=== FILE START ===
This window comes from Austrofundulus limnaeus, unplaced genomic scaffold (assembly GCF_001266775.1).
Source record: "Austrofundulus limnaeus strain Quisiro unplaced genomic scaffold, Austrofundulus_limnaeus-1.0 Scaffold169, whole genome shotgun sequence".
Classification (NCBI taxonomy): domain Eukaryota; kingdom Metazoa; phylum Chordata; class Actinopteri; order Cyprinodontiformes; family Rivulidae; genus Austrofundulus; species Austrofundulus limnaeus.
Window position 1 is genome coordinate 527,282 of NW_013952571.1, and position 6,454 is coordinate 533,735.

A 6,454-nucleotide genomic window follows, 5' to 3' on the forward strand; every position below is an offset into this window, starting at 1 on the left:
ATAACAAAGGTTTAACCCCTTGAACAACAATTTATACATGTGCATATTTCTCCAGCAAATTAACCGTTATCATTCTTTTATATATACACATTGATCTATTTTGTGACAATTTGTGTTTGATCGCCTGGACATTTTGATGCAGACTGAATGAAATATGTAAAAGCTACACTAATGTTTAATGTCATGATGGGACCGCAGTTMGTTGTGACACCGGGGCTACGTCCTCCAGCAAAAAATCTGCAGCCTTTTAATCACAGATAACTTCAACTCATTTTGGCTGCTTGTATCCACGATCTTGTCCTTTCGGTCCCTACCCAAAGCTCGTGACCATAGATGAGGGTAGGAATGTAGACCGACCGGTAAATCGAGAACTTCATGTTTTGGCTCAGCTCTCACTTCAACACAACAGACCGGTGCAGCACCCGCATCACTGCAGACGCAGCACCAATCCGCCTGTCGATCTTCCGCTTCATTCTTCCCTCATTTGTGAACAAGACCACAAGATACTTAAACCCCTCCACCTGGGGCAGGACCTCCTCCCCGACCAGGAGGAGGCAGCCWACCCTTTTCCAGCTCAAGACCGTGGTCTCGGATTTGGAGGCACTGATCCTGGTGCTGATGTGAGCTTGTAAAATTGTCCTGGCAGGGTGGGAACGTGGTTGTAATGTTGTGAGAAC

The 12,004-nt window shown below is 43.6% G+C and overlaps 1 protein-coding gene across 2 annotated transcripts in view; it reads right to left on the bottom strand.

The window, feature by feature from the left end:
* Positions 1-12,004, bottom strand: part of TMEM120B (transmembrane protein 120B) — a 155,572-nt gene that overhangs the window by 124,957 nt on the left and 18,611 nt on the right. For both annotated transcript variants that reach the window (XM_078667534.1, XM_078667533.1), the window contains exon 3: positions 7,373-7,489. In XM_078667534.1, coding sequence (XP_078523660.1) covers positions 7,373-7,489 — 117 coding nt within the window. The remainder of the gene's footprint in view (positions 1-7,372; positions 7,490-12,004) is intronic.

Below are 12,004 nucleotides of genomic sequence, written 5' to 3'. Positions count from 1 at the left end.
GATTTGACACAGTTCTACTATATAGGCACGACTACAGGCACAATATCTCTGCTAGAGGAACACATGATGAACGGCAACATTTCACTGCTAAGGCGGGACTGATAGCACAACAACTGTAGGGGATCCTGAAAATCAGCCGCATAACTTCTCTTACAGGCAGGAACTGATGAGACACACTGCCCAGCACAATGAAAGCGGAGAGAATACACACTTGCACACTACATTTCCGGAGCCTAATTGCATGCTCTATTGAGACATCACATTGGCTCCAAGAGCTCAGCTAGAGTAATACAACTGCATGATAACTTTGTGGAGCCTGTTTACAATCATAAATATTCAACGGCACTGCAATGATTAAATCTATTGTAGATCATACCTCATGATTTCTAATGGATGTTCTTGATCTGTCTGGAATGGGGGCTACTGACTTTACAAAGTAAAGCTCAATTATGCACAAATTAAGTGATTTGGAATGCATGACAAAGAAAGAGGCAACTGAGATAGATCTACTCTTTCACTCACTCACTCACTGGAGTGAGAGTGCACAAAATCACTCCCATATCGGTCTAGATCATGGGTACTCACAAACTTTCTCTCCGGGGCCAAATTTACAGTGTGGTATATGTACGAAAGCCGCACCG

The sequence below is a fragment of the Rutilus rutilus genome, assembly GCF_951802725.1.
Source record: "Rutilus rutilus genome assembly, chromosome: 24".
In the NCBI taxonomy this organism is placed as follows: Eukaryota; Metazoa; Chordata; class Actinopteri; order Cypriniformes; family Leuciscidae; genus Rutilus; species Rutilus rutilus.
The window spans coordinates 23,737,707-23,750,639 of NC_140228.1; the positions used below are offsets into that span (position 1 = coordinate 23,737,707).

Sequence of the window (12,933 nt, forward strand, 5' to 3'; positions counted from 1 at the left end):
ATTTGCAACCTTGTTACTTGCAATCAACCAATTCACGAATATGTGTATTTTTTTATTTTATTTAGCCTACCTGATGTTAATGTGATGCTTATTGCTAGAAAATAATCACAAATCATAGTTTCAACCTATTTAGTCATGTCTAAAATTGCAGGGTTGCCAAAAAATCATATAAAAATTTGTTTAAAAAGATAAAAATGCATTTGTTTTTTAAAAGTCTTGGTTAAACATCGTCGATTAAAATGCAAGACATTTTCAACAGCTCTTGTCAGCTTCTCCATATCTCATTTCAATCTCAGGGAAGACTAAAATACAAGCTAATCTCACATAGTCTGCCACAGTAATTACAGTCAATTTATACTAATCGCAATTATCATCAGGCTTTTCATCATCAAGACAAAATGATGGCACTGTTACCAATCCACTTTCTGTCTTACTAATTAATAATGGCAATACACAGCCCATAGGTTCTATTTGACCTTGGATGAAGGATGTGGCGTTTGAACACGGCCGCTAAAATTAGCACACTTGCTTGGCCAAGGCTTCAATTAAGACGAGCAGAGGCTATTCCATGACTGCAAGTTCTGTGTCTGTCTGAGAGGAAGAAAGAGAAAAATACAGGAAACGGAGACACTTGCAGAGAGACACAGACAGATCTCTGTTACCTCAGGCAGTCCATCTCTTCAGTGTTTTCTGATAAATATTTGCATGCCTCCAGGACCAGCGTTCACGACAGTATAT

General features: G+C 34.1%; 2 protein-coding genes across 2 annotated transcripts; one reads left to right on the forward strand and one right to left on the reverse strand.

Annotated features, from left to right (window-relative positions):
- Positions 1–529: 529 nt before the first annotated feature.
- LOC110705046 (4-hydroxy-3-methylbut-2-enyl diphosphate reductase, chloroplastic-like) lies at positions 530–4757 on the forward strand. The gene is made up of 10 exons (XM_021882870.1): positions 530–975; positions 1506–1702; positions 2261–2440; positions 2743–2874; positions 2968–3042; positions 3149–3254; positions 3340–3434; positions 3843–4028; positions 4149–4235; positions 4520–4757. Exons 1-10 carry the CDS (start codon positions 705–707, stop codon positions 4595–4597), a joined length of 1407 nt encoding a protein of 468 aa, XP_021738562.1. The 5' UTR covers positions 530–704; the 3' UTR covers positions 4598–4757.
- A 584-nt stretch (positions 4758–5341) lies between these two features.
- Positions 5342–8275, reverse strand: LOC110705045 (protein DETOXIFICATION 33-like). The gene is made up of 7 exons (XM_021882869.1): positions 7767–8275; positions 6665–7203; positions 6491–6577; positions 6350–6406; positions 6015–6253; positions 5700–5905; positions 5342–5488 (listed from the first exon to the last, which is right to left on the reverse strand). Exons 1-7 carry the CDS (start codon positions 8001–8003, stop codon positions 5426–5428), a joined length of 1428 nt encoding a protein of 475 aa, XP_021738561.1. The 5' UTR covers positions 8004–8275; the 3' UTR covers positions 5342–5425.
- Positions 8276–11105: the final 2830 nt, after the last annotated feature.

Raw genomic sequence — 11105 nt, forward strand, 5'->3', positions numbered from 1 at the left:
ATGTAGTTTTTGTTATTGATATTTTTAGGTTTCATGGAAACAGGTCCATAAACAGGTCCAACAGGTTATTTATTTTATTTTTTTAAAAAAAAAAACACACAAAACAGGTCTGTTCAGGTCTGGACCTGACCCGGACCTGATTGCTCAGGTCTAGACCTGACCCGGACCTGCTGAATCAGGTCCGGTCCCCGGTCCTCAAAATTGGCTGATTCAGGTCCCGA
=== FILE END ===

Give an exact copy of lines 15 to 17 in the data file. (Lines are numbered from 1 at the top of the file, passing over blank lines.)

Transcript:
The window spans coordinates 23,737,707-23,750,639 of NC_140228.1; the positions used below are offsets into that span (position 1 = coordinate 23,737,707).

Sequence of the window (12,933 nt, forward strand, 5' to 3'; positions counted from 1 at the left end):
ATTTGCAACCTTGTTACTTGCAATCAACCAATTCACGAATATGTGTATTTTTTTATTTTATTTAGCCTACCTGATGTTAATGTGATGCTTATTGCTAGAAAATAATCACAAATCATAGTTTCAACCTATTTAGTCATGTCTAAAATTGCAGGGTTGCCAAAAAATCATATAAAAATTTGTTTAAAAAGATAAAAATGCATTTGTTTTTTAAAAGTCTTGGTTAAACATCGTCGATTAAAATGCAAGACATTTTCAACAGCTCTTGTCAGCTTCTCCATATCTCATTTCAATCTCAGGGAAGACTAAAATACAAGCTAATCTCACATAGTCTGCCACAGTAATTACAGTCAATTTATACTAATCGCAATTATCATCAGGCTTTTCATCATCAAGACAAAATGATGGCACTGTTACCAATCCACTTTCTGTCTTACTAATTAATAATGGCAATACACAGCCCATAGGTTCTATTTGACCTTGGATGAAGGATGTGGCGTTTGAACACGGCCGCTAAAATTAGCACACTTGCTTGGCCAAGGCTTCAATTAAGACGAGCAGAGGCTATTCCATGACTGCAAGTTCTGTGTCTGTCTGAGAGGAAGAAAGAGAAAAATACAGGAAACGGAGACACTTGCAGAGAGACACAGACAGATCTCTGTTACCTCAGGCAGTCCATCTCTTCAGTGTTTTCTGATAAATATTTGCATGCCTCCAGGACCAGCGTTCACGACAGTATAT